Imanishi, K. 1952. Evolution of humanity. In Man. K. Imanishi, ed. Pp. 36–94. Tokyo: Mainichi-Shinbunsha. [In Japanese.]


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  • Include the city where the publisher is located; when several cities are listed, use only the first one.
  • Publisher names that include the state do not repeat the state with the city.
  Lawrence: University of Kansas Press
  • Include the state or province for U.S., Australian, and Canadian cities. Abbreviate U.S. states according to the Chicago Manual of Style (two-letter abbreviations); spell out provinces.
  • These U.S. cities will appear without states:
Atlanta Detroit New Orleans
Baltimore    Houston New York
Boston Honolulu Philadelphia
Chicago Indianapolis San Francisco
Denver Los Angeles Seattle
  •  These international cities will appear without countries:
Auckland Cape Town Oxford
Bangkok Cologne Paris
Barcelona London Singapore
Beijing Melbourne Sydney
Berlin Mumbai Tokyo
Buenos Aires New Delhi Toronto
Cambridge Ottawa  
  • Journal article references do not include publishers, but almost every other kind of reference needs a publisher's name (books, meeting proceedings, bulletins and pamphlets, software).
  • Use the imprint name when it is appropriate rather than the larger publisher's name, such as "Clarendon" when appropriate rather than "Oxford University Press."When "and" is part of the publisher's name, use an ampersand.
  Allen & Unwin
Harper & Row
  • Use shortened publisher names, with no first name unless it is necessary to distinguish from another publisher, and omitting terms such as "Publishers," "Ltd.," and "Co." Omit "Press" usually, except for university presses and those listed here. (Omit foreign terms for these too, such as "Verlag.") If you are not sure whether to shorten a name that is not listed here, please provide the full name.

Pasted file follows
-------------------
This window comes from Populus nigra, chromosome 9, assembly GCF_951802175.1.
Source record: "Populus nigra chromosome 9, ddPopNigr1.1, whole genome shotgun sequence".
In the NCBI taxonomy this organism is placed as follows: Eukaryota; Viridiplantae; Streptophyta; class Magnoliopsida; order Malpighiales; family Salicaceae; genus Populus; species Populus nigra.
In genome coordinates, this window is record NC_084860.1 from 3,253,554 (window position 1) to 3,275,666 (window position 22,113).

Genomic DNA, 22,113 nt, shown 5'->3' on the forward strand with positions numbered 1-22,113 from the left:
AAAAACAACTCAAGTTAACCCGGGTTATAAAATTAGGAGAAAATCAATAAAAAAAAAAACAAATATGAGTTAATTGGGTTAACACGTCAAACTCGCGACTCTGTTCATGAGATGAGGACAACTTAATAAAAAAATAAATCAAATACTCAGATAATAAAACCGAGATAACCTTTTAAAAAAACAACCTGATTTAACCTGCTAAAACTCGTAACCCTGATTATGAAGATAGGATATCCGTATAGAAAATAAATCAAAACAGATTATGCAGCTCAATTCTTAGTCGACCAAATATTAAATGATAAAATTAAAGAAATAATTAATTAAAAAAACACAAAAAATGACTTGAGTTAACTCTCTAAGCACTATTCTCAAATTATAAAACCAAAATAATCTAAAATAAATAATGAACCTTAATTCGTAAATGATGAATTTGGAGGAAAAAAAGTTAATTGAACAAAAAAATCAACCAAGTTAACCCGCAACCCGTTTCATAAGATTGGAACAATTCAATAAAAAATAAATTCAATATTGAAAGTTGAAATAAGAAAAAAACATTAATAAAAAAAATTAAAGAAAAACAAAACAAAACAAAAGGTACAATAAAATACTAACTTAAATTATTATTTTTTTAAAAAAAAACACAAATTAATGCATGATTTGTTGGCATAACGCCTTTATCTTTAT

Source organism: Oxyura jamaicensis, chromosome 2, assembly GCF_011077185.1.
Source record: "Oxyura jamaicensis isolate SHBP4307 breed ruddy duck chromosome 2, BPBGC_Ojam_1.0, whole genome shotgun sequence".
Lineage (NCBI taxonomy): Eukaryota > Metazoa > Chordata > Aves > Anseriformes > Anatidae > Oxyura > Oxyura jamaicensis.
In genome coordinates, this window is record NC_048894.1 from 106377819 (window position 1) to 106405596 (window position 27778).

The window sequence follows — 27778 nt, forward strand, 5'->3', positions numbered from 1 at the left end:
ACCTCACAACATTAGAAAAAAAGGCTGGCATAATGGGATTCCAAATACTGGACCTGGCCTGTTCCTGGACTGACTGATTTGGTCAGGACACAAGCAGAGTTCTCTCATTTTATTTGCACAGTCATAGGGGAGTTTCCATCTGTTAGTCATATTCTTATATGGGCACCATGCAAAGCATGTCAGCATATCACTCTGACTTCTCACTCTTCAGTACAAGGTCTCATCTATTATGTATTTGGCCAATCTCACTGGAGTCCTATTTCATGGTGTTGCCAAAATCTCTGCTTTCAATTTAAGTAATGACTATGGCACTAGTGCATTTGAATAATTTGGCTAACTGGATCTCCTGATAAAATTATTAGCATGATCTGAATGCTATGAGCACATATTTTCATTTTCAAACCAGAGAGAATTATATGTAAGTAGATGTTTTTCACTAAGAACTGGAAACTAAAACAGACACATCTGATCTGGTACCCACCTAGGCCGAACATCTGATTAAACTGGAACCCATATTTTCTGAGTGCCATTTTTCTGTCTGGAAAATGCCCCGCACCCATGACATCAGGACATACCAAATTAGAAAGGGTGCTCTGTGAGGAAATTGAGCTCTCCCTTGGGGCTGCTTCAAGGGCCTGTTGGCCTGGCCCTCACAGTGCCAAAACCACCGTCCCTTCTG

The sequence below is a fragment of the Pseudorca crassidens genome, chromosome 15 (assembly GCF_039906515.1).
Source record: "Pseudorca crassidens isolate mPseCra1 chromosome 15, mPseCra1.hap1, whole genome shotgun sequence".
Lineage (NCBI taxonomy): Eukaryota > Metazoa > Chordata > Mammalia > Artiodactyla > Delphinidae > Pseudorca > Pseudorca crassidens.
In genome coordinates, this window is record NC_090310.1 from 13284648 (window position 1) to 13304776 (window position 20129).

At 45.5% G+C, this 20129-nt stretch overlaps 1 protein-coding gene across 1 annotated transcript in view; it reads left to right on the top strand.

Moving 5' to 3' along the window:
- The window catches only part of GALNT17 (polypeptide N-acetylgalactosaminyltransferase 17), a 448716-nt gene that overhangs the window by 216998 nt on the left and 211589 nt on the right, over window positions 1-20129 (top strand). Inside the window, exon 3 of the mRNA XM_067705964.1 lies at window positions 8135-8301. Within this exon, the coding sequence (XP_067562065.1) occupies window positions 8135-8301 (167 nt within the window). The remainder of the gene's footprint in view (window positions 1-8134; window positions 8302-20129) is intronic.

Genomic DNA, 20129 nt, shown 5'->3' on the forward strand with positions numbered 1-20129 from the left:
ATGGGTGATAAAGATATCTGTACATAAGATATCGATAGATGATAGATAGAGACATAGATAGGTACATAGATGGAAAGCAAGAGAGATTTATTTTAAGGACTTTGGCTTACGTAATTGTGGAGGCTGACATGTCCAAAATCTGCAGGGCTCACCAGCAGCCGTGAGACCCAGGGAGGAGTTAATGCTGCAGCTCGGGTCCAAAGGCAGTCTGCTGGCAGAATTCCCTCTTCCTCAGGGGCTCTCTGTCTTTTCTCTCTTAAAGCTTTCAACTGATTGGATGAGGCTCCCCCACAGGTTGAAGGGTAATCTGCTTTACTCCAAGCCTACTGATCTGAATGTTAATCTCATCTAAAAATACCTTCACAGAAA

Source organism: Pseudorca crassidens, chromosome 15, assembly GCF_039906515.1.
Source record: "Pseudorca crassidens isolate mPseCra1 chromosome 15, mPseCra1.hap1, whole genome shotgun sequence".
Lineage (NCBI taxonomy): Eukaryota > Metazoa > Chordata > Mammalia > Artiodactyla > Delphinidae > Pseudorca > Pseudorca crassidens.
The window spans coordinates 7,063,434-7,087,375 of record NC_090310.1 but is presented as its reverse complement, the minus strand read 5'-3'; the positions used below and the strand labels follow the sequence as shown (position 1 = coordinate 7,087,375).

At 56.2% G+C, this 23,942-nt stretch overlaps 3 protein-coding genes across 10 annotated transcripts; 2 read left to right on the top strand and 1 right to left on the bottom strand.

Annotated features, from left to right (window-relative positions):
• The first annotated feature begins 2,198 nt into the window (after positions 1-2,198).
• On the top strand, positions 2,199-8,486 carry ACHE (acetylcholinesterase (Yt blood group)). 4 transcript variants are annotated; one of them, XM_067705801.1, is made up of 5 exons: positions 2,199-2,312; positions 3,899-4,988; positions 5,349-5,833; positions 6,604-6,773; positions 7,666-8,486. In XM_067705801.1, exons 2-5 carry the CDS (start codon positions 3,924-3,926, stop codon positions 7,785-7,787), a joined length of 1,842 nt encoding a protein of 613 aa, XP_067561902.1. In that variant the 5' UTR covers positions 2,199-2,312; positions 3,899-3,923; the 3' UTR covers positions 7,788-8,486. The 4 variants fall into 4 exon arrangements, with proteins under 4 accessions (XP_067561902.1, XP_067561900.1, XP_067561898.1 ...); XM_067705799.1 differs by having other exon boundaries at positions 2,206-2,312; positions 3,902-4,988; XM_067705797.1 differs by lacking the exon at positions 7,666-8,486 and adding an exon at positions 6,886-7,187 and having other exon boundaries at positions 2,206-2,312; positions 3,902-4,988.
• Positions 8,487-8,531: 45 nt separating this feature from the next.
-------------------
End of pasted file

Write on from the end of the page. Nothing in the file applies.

Abingdon Free Press Pergamon
Academic Press Harper & Row Russell
Basic Little, Brown W. H. Freeman
Clarendon Macmillan  


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 Page Numbers
  • Provide inclusive numbers (with all the digits) for journal articles and book chapters.
  • Specific page numbers for locations of quotations that appear in the text are included with the citation in the text, not in the reference.
  • Book volume numbers are arabic, not roman, numerals.
URLs (Uniform Resource Locators)
  • URLs should be provided for material that is available only online.
  • The URL also should be provided if the electronic source is the source used in the writing of the manuscript.
  • The author is responsible for verifying that a URL is still "live" and accurate. The URL should link to a permanent presence on the Web, such as an institution's official site.
  • Avoid breaking a URL at the end of a line. If a break is necessary, follow the Chicago Manual of Style's rules for breaking URLs (i.e., never add a hyphen; break after slashes and before periods).

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Examples of References


Book, Single Author
  Cressy, David. 1997. Birth, marriage, and death: ritual, religion, and the life-cycle in Tudor and Stuart England. Oxford: Oxford University Press.
 Book, More Than One Author
  MacClancy, Jeremy, C. Jeya Henry, and Helen Macbeth. 2007. Consuming the inedible: neglected dimensions of food choice. New York: Berghahn.

Wilkinson, Tony J., and D. J. Tucker. 1995. Settlement development in the North Jazira, Iraq. Warminster, UK: Aris & Phillips.
Book, Editor as Author
  Butzer, Karl W., and Glynn L. Isaac, eds. 1975. After the australopithecines: stratigraphy, ecology, and culture change in the middle Pleistocene. New York: Walter de Gruyter.
Book Chapter
  • Include the chapter's author(s) and inclusive page numbers.
  • Give the same information for the book that you would provide for a reference to the book alone.
  • Repeat all book information for subsequent references to other chapters from the same book.
  Leacock, Eleanor. 1980. Montagnais women and the Jesuit program for colonization. In Women and colonization: anthropological perspectives. Mona Etienne and Eleanor Leacock, eds. Pp. 25–42. New York: Praeger.


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Book Introduction, Foreword, Etc.